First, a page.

Cultures of the Mountains and the Sea

Geography shapes Greek life

Greek life: the Sea

Greek life: the Land

Greek life: climate

Mycenaean civilization

Mycenaean civilization, an ancient Aegean civilization known from the excavations at Mycenae and other sites. They were first undertaken by Heinrich Schliemann and others after 1876, and they helped to revise the early history of Greece. Divided into Early Helladic (c.2800–2000 B.C.), Middle Helladic (c.2000–1500 B.C.), and Late Helladic (c.1500–1100 B.C.) periods, the chronology roughly parallels that of the contemporary Minoan civilization. The Mycenaeans entered Greece from the north or northeast c.2000 B.C., displacing, seemingly without violence, the older Neolithic culture, which can be dated as early as 4000 B.C. These Indo-European Greek-speaking invaders brought with them advanced techniques in pottery, metallurgy, and architecture. Mercantile contact with Crete advanced and strongly influenced their culture, and by 1600 B.C., Mycenae had become a major center of the ancient world.

The exact relationship of Mycenaean Greece to Crete between 1600 and 1400 B.C. is extremely complex, with both areas evidently competing for maritime control of the Mediterranean. After the violent destruction of Knossos c.1400 B.C., Mycenae achieved supremacy, and much of the Minoan cultural tradition was transferred to the mainland. The Mycenaean commercial empire and consequent cultural influence lasted from 1400 to 1200 B.C., when the invasion of the Dorians ushered in a period of decline for Greece. Events from 1100 to 900 B.C. are extremely obscure, but by the 9th cent. B.C. the centers of wealth and population showed a decisive shift. Although the Mycenaeans had certain innovations of their own, they drew much of their cultural inspiration from the Minoans. The great Mycenaean cities—Mycenae, Tiryns, Pylos, Thebes, Orchomenos—were noted for their heavy, complex fortifications and the massive, cyclopean quality of their masonry, while Minoan cities were totally unfortified. Mycenaean palaces were built around great halls called megara rather than around an open space as in Crete. Unlike the Cretans, the Mycenaeans were bearded and wore armor in battle.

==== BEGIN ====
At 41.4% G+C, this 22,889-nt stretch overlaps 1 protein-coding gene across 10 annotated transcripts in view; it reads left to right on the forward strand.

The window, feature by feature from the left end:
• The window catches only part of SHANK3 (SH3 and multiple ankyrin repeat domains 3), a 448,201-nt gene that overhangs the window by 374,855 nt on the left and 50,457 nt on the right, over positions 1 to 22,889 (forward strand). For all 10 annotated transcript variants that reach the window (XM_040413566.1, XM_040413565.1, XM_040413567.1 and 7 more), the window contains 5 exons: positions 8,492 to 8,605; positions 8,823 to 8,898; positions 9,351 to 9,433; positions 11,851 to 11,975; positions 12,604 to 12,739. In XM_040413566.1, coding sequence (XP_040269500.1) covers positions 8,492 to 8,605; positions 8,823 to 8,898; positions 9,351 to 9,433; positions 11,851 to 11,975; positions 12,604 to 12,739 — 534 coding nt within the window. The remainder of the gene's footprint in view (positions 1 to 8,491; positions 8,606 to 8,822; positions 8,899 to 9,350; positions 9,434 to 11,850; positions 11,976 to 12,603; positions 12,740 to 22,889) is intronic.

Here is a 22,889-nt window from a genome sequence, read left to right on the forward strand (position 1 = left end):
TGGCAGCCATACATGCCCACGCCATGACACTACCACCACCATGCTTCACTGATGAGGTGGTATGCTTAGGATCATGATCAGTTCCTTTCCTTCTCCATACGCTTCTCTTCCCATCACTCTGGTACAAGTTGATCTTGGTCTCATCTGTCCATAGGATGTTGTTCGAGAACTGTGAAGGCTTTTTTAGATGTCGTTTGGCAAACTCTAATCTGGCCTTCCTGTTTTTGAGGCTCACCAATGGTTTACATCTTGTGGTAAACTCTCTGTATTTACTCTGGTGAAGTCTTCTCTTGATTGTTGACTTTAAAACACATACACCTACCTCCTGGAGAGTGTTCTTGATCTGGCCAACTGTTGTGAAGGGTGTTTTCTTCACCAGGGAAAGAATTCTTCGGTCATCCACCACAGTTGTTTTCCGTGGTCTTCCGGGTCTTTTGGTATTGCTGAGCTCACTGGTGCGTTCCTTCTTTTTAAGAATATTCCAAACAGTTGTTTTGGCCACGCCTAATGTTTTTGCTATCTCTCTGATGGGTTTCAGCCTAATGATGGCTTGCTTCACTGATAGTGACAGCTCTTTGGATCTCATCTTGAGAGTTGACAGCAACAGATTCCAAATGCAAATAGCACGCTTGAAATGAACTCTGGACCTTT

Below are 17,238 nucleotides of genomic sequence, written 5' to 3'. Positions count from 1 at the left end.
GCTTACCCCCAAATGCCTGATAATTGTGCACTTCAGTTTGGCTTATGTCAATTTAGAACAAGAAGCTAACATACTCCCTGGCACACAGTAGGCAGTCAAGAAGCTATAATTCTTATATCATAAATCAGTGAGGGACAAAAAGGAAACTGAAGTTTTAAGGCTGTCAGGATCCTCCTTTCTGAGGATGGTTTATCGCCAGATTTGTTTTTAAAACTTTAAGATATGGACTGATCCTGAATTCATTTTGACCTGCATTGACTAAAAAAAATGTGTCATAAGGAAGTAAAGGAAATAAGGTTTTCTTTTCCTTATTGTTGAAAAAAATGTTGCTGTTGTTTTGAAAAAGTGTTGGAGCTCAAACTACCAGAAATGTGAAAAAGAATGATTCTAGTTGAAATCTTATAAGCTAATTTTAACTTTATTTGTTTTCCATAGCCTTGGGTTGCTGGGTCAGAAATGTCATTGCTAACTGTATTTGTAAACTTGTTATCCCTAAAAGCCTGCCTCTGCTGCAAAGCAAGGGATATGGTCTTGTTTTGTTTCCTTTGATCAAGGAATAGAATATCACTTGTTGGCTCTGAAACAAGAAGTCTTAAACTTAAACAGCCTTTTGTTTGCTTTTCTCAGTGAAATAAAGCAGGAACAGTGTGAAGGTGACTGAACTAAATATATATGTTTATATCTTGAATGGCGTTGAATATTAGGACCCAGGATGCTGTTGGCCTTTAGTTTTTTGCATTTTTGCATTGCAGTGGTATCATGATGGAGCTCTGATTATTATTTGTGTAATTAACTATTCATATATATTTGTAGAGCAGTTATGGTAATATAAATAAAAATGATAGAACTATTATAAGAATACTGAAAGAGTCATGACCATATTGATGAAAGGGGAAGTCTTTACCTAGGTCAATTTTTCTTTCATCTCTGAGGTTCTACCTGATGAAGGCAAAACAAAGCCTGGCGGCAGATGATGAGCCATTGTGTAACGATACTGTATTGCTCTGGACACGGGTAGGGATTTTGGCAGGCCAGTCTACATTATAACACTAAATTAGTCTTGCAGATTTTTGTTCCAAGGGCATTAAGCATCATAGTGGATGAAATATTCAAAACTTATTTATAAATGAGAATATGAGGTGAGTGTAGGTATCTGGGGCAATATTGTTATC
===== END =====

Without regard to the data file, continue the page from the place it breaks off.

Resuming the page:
Their written language, preserved on numerous clay tablets from Pylos, Mycenae, and Knossos, appears to be a form of archaic Greek linguistically related to ancient Cypriot. The presence of this script, known as Linear B, at Knossos c.1500 B.C. indicates that Mycenaean Greeks had invaded and dominated Crete during the Late Minoan period before the final collapse c.1400 B.C. The works of Homer have been radically reevaluated since the archaeological discoveries of Mycenaean Greece. He is now considered to give admirable glimpses of the culture of the late Mycenaean civilization of the 12th cent. B.C

Minoans Influence

Either by Trade or War, both Minoan and Mycenean cultures influenced each other. Basically, Minoans interfered or better influenced, in the writing system and spoken language. As well its crafts designs and building structures. Indeed, Western civilization is mostly influenced in the fusion of both this civilizations.
Here are a few of representatives of the mixtures' cultures:
"Toreador Fresco"
from the East Wing of the Court of the Stone Spout, Knossos
c. 1400 BCE
Fresco (restored)
(Archaeological Museum, Herakleion)